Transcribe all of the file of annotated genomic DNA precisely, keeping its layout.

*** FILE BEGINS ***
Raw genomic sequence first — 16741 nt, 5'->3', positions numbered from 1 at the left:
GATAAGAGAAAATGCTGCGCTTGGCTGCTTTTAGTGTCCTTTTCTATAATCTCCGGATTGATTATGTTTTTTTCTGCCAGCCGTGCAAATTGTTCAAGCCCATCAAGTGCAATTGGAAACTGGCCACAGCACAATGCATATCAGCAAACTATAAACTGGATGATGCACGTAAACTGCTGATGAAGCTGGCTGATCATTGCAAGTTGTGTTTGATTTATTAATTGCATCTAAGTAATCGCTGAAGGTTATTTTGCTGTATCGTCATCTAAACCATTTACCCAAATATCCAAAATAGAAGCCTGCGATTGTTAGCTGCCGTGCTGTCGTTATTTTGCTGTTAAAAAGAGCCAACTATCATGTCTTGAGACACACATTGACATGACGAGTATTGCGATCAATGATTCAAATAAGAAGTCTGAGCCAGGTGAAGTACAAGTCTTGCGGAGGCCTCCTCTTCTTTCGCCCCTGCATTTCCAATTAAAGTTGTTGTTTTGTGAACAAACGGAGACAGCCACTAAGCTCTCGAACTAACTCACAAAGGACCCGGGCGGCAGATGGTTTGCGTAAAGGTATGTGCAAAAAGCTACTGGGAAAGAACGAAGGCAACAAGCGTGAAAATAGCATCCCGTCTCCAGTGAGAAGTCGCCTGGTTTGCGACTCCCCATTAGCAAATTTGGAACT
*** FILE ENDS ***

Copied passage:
Raw genomic sequence first — 16741 nt, 5'->3', positions numbered from 1 at the left:
GATAAGAGAAAATGCTGCGCTTGGCTGCTTTTAGTGTCCTTTTCTATAATCTCCGGATTGATTATGTTTTTTTCTGCCAGCCGTGCAAATTGTTCAAGCCCATCAAGTGCAATTGGAAACTGGCCACAGCACAATGCATATCAGCAAACTATAAACTGGATGATGCACGTAAACTGCTGATGAAGCTGGCTGATCATTGCAAGTTGTGTTTGATTTATTAATTGCATCTAAGTAATCGCTGAAGGTTATTTTGCTGTATCGTCATCTAAACCATTTACCCAAATATCCAAAATAGAAGCCTGCGATTGTTAGCTGCCGTGCTGTCGTTATTTTGCTGTTAAAAAGAGCCAACTATCATGTCTTGAGACACACATTGACATGACGAGTATTGCGATCAATGATTCAAATAAGAAGTCTGAGCCAGGTGAAGTACAAGTCTTGCGGAGGCCTCCTCTTCTTTCGCCCCTGCATTTCCAATTAAAGTTGTTGTTTTGTGAACAAACGGAGACAGCCACTAAGCTCTCGAACTAACTCACAAAGGACCCGGGCGGCAGATGGTTTGCGTAAAGGTATGTGCAAAAAGCTACTGGGAAAGAACGAAGGCAACAAGCGTGAAAATAGCATCCCGTCTCCAGTGAGAAGTCGCCTGGTTTGCGACTCCCCATTAGCAAATTTGGAACT